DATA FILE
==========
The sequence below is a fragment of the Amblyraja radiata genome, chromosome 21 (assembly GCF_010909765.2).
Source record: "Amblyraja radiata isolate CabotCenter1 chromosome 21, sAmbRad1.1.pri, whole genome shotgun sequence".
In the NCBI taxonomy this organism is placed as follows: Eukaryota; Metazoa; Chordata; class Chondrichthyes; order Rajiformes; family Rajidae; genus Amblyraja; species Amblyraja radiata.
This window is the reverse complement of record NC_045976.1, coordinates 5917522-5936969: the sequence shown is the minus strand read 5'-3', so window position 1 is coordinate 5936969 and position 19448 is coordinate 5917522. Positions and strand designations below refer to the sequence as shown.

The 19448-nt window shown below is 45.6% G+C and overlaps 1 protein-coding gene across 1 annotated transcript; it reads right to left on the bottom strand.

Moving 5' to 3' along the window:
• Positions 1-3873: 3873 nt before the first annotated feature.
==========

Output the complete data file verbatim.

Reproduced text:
The sequence below is a fragment of the Amblyraja radiata genome, chromosome 21 (assembly GCF_010909765.2).
Source record: "Amblyraja radiata isolate CabotCenter1 chromosome 21, sAmbRad1.1.pri, whole genome shotgun sequence".
In the NCBI taxonomy this organism is placed as follows: Eukaryota; Metazoa; Chordata; class Chondrichthyes; order Rajiformes; family Rajidae; genus Amblyraja; species Amblyraja radiata.
This window is the reverse complement of record NC_045976.1, coordinates 5917522-5936969: the sequence shown is the minus strand read 5'-3', so window position 1 is coordinate 5936969 and position 19448 is coordinate 5917522. Positions and strand designations below refer to the sequence as shown.

The 19448-nt window shown below is 45.6% G+C and overlaps 1 protein-coding gene across 1 annotated transcript; it reads right to left on the bottom strand.

Moving 5' to 3' along the window:
• Positions 1-3873: 3873 nt before the first annotated feature.